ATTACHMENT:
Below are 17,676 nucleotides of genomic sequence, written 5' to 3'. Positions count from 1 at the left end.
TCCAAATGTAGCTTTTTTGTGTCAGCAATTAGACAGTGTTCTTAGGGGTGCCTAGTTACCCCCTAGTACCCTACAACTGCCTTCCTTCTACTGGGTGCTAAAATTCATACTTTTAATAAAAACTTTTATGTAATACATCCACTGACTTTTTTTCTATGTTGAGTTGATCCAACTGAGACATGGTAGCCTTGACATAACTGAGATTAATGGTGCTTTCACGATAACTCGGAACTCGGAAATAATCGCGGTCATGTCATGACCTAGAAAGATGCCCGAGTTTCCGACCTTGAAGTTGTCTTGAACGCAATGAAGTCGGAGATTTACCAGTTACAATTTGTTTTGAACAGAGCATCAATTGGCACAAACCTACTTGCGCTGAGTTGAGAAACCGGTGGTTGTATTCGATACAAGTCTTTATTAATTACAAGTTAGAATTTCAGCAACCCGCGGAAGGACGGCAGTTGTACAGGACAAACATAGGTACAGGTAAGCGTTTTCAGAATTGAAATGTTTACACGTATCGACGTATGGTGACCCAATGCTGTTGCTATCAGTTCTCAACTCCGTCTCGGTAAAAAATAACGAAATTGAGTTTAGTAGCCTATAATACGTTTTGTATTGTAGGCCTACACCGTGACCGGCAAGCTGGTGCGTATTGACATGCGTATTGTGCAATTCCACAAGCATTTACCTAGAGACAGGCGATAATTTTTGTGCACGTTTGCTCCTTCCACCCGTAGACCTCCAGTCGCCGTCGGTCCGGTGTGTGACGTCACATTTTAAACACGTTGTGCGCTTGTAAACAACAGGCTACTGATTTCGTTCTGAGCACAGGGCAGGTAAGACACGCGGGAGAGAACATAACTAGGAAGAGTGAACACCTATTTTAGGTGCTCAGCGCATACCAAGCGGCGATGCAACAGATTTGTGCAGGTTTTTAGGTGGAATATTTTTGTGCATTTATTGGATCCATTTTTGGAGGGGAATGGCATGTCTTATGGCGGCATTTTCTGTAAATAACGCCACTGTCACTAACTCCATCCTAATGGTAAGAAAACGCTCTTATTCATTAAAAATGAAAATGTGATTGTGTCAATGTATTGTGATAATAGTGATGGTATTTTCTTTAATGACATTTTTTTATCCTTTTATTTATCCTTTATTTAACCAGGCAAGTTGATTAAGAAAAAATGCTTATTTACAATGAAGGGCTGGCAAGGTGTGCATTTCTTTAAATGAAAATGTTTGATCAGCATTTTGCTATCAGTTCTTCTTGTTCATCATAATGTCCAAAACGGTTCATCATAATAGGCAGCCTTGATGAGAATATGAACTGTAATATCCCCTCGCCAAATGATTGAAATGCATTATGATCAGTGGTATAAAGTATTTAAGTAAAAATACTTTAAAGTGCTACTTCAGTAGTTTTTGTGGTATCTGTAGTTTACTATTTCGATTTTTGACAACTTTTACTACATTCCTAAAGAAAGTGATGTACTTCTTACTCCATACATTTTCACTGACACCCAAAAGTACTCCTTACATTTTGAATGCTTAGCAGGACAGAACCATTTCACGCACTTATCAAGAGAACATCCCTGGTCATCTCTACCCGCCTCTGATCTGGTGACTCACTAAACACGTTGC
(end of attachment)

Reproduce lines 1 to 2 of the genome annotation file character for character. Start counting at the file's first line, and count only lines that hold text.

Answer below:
Below are 17,676 nucleotides of genomic sequence, written 5' to 3'. Positions count from 1 at the left end.
TCCAAATGTAGCTTTTTTGTGTCAGCAATTAGACAGTGTTCTTAGGGGTGCCTAGTTACCCCCTAGTACCCTACAACTGCCTTCCTTCTACTGGGTGCTAAAATTCATACTTTTAATAAAAACTTTTATGTAATACATCCACTGACTTTTTTTCTATGTTGAGTTGATCCAACTGAGACATGGTAGCCTTGACATAACTGAGATTAATGGTGCTTTCACGATAACTCGGAACTCGGAAATAATCGCGGTCATGTCATGACCTAGAAAGATGCCCGAGTTTCCGACCTTGAAGTTGTCTTGAACGCAATGAAGTCGGAGATTTACCAGTTACAATTTGTTTTGAACAGAGCATCAATTGGCACAAACCTACTTGCGCTGAGTTGAGAAACCGGTGGTTGTATTCGATACAAGTCTTTATTAATTACAAGTTAGAATTTCAGCAACCCGCGGAAGGACGGCAGTTGTACAGGACAAACATAGGTACAGGTAAGCGTTTTCAGAATTGAAATGTTTACACGTATCGACGTATGGTGACCCAATGCTGTTGCTATCAGTTCTCAACTCCGTCTCGGTAAAAAATAACGAAATTGAGTTTAGTAGCCTATAATACGTTTTGTATTGTAGGCCTACACCGTGACCGGCAAGCTGGTGCGTATTGACATGCGTATTGTGCAATTCCACAAGCATTTACCTAGAGACAGGCGATAATTTTTGTGCACGTTTGCTCCTTCCACCCGTAGACCTCCAGTCGCCGTCGGTCCGGTGTGTGACGTCACATTTTAAACACGTTGTGCGCTTGTAAACAACAGGCTACTGATTTCGTTCTGAGCACAGGGCAGGTAAGACACGCGGGAGAGAACATAACTAGGAAGAGTGAACACCTATTTTAGGTGCTCAGCGCATACCAAGCGGCGATGCAACAGATTTGTGCAGGTTTTTAGGTGGAATATTTTTGTGCATTTATTGGATCCATTTTTGGAGGGGAATGGCATGTCTTATGGCGGCATTTTCTGTAAATAACGCCACTGTCACTAACTCCATCCTAATGGTAAGAAAACGCTCTTATTCATTAAAAATGAAAATGTGATTGTGTCAATGTATTGTGATAATAGTGATGGTATTTTCTTTAATGACATTTTTTTATCCTTTTATTTATCCTTTATTTAACCAGGCAAGTTGATTAAGAAAAAATGCTTATTTACAATGAAGGGCTGGCAAGGTGTGCATTTCTTTAAATGAAAATGTTTGATCAGCATTTTGCTATCAGTTCTTCTTGTTCATCATAATGTCCAAAACGGTTCATCATAATAGGCAGCCTTGATGAGAATATGAACTGTAATATCCCCTCGCCAAATGATTGAAATGCATTATGATCAGTGGTATAAAGTATTTAAGTAAAAATACTTTAAAGTGCTACTTCAGTAGTTTTTGTGGTATCTGTAGTTTACTATTTCGATTTTTGACAACTTTTACTACATTCCTAAAGAAAGTGATGTACTTCTTACTCCATACATTTTCACTGACACCCAAAAGTACTCCTTACATTTTGAATGCTTAGCAGGACAGAACCATTTCACGCACTTATCAAGAGAACATCCCTGGTCATCTCTACCCGCCTCTGATCTGGTGACTCACTAAACACGTTGC